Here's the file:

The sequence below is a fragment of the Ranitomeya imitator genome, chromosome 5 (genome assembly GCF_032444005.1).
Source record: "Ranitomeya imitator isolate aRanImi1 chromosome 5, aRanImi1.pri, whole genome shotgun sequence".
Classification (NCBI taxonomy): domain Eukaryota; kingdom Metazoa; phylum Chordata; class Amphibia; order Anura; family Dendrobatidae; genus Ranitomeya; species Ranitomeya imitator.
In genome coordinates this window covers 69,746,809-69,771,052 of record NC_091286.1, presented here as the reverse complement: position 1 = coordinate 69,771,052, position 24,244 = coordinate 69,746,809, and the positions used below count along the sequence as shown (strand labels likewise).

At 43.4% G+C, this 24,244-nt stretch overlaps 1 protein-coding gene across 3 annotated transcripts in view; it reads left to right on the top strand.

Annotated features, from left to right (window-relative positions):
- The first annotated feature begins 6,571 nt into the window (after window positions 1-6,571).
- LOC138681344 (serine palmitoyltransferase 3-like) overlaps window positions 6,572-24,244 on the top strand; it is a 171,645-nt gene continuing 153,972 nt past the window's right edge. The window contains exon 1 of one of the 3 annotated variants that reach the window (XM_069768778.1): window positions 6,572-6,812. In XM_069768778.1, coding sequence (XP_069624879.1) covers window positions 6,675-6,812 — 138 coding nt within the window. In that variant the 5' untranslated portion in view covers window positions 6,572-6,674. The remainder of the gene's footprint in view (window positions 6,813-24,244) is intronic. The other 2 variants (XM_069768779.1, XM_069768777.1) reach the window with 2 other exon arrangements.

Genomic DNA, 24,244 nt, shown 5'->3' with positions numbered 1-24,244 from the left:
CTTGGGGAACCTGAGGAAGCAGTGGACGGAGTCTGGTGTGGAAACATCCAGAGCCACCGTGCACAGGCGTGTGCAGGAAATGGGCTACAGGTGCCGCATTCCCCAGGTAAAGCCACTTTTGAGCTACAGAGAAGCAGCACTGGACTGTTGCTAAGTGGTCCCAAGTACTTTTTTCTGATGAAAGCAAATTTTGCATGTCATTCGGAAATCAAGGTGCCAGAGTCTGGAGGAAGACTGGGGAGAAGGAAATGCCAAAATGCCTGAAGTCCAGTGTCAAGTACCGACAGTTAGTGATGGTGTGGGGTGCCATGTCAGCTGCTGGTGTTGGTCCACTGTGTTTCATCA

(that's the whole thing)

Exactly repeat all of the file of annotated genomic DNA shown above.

The sequence below is a fragment of the Ranitomeya imitator genome, chromosome 5 (genome assembly GCF_032444005.1).
Source record: "Ranitomeya imitator isolate aRanImi1 chromosome 5, aRanImi1.pri, whole genome shotgun sequence".
Classification (NCBI taxonomy): domain Eukaryota; kingdom Metazoa; phylum Chordata; class Amphibia; order Anura; family Dendrobatidae; genus Ranitomeya; species Ranitomeya imitator.
In genome coordinates this window covers 69,746,809-69,771,052 of record NC_091286.1, presented here as the reverse complement: position 1 = coordinate 69,771,052, position 24,244 = coordinate 69,746,809, and the positions used below count along the sequence as shown (strand labels likewise).

At 43.4% G+C, this 24,244-nt stretch overlaps 1 protein-coding gene across 3 annotated transcripts in view; it reads left to right on the top strand.

Annotated features, from left to right (window-relative positions):
- The first annotated feature begins 6,571 nt into the window (after window positions 1-6,571).
- LOC138681344 (serine palmitoyltransferase 3-like) overlaps window positions 6,572-24,244 on the top strand; it is a 171,645-nt gene continuing 153,972 nt past the window's right edge. The window contains exon 1 of one of the 3 annotated variants that reach the window (XM_069768778.1): window positions 6,572-6,812. In XM_069768778.1, coding sequence (XP_069624879.1) covers window positions 6,675-6,812 — 138 coding nt within the window. In that variant the 5' untranslated portion in view covers window positions 6,572-6,674. The remainder of the gene's footprint in view (window positions 6,813-24,244) is intronic. The other 2 variants (XM_069768779.1, XM_069768777.1) reach the window with 2 other exon arrangements.

Genomic DNA, 24,244 nt, shown 5'->3' with positions numbered 1-24,244 from the left:
CTTGGGGAACCTGAGGAAGCAGTGGACGGAGTCTGGTGTGGAAACATCCAGAGCCACCGTGCACAGGCGTGTGCAGGAAATGGGCTACAGGTGCCGCATTCCCCAGGTAAAGCCACTTTTGAGCTACAGAGAAGCAGCACTGGACTGTTGCTAAGTGGTCCCAAGTACTTTTTTCTGATGAAAGCAAATTTTGCATGTCATTCGGAAATCAAGGTGCCAGAGTCTGGAGGAAGACTGGGGAGAAGGAAATGCCAAAATGCCTGAAGTCCAGTGTCAAGTACCGACAGTTAGTGATGGTGTGGGGTGCCATGTCAGCTGCTGGTGTTGGTCCACTGTGTTTCATCA